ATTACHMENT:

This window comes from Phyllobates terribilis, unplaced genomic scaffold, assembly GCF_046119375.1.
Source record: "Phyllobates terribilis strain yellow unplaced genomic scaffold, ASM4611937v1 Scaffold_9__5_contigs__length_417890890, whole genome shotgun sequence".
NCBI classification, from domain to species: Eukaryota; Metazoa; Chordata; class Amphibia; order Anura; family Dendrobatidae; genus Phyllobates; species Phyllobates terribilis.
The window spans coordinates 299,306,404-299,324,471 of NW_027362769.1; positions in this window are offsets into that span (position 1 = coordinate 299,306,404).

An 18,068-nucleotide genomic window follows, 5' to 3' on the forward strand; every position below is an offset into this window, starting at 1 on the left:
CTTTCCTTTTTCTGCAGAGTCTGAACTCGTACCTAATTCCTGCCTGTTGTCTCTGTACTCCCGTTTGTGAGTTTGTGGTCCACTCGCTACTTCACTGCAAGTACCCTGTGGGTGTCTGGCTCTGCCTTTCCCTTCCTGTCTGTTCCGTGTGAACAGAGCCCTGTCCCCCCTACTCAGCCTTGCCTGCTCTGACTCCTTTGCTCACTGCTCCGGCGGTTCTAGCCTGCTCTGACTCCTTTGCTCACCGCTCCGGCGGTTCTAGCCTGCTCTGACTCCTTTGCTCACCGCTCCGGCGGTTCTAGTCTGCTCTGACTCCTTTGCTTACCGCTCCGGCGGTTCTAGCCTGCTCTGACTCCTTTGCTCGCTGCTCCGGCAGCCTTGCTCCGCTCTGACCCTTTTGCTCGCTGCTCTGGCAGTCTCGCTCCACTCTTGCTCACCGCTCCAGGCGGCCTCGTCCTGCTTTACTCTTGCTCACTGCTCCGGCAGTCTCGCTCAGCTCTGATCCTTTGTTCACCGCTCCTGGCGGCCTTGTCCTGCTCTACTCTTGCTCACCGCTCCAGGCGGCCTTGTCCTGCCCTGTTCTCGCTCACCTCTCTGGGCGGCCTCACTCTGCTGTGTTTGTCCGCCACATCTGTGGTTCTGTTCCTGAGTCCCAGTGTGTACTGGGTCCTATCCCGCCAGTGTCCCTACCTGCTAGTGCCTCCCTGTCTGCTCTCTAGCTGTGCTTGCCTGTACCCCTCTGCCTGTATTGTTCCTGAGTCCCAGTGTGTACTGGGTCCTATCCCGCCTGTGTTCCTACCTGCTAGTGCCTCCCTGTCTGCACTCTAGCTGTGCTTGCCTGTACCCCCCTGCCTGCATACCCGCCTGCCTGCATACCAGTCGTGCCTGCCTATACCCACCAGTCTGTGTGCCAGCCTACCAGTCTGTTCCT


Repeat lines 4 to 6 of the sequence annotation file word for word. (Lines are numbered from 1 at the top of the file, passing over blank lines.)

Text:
The window spans coordinates 299,306,404-299,324,471 of NW_027362769.1; positions in this window are offsets into that span (position 1 = coordinate 299,306,404).

An 18,068-nucleotide genomic window follows, 5' to 3' on the forward strand; every position below is an offset into this window, starting at 1 on the left:
CTTTCCTTTTTCTGCAGAGTCTGAACTCGTACCTAATTCCTGCCTGTTGTCTCTGTACTCCCGTTTGTGAGTTTGTGGTCCACTCGCTACTTCACTGCAAGTACCCTGTGGGTGTCTGGCTCTGCCTTTCCCTTCCTGTCTGTTCCGTGTGAACAGAGCCCTGTCCCCCCTACTCAGCCTTGCCTGCTCTGACTCCTTTGCTCACTGCTCCGGCGGTTCTAGCCTGCTCTGACTCCTTTGCTCACCGCTCCGGCGGTTCTAGCCTGCTCTGACTCCTTTGCTCACCGCTCCGGCGGTTCTAGTCTGCTCTGACTCCTTTGCTTACCGCTCCGGCGGTTCTAGCCTGCTCTGACTCCTTTGCTCGCTGCTCCGGCAGCCTTGCTCCGCTCTGACCCTTTTGCTCGCTGCTCTGGCAGTCTCGCTCCACTCTTGCTCACCGCTCCAGGCGGCCTCGTCCTGCTTTACTCTTGCTCACTGCTCCGGCAGTCTCGCTCAGCTCTGATCCTTTGTTCACCGCTCCTGGCGGCCTTGTCCTGCTCTACTCTTGCTCACCGCTCCAGGCGGCCTTGTCCTGCCCTGTTCTCGCTCACCTCTCTGGGCGGCCTCACTCTGCTGTGTTTGTCCGCCACATCTGTGGTTCTGTTCCTGAGTCCCAGTGTGTACTGGGTCCTATCCCGCCAGTGTCCCTACCTGCTAGTGCCTCCCTGTCTGCTCTCTAGCTGTGCTTGCCTGTACCCCTCTGCCTGTATTGTTCCTGAGTCCCAGTGTGTACTGGGTCCTATCCCGCCTGTGTTCCTACCTGCTAGTGCCTCCCTGTCTGCACTCTAGCTGTGCTTGCCTGTACCCCCCTGCCTGCATACCCGCCTGCCTGCATACCAGTCGTGCCTGCCTATACCCACCAGTCTGTGTGCCAGCCTACCAGTCTGTTCCT